Former IRA prisoner Pol Brennan was deported on Friday to the Republic of Ireland.
The 56-year-old, who has lived in the U.S. for over 25 years, was flown to Norfolk, Virginia on a U.S. Customs and Border Protection aircraft before continuing on to Limerick, Ireland the next day.
Following a series of criminal convictions in Britain and the U.S., the Immigration Judge and the Board of Immigration Appeals ordered that Brennan be deported from the States.
He was detained during the entirety of his removal proceedings, and was housed at the Port Isabel Detention Center in Texas from January 2008 to August 20, 2009.
Brennan's problems in the U.S. go back to 1993 when the FBI found him living under a false name in California. He had escaped from the Maze in 1983 with 37 other IRA prisoners.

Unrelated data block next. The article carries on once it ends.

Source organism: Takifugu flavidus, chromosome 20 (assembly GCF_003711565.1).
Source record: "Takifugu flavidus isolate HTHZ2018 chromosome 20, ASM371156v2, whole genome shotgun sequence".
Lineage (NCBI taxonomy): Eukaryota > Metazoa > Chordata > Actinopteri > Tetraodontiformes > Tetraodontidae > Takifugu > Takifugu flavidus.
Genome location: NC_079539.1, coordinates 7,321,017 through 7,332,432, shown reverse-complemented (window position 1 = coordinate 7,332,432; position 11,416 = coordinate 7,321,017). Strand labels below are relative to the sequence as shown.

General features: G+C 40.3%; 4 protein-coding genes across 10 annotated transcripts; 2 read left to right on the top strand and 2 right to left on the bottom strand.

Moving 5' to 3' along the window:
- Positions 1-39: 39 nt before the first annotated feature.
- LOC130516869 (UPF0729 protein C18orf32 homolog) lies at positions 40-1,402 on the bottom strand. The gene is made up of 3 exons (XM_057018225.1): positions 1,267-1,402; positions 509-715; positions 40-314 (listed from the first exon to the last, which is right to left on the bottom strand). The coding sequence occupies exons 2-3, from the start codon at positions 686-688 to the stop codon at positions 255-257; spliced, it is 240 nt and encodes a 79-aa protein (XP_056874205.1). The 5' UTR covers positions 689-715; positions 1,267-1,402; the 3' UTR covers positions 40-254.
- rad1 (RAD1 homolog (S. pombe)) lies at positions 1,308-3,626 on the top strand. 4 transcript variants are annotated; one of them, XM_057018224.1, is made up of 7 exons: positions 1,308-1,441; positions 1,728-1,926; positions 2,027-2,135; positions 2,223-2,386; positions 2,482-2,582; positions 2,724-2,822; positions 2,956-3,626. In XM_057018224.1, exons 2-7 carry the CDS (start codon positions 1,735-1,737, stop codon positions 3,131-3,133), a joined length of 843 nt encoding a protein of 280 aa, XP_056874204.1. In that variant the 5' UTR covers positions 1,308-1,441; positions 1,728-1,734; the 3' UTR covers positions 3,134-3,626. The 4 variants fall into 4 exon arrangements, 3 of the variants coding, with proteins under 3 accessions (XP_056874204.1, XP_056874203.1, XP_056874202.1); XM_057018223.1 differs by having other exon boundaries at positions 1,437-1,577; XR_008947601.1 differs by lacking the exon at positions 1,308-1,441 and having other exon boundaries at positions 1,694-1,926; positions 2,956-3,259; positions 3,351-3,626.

In 2000, Britain dropped its extradition efforts and American authorities allowed him to stay in San Francisco while they decided what to do with him.
Unfortunately for Brennan, that arrangement came to an abrupt end when he was stopped at a routine checkpoint in Texas in 2008.
Immigration officers detained him when they discovered that his U.S. work permit had expired.
A pending renewal had not been granted at the time of his detention.
A Texas judge then ruled in November that he should be deported. Brennan's lawyers lost an appeal in April and they failed to get Homeland Security chief Janet Napolitano to intervene.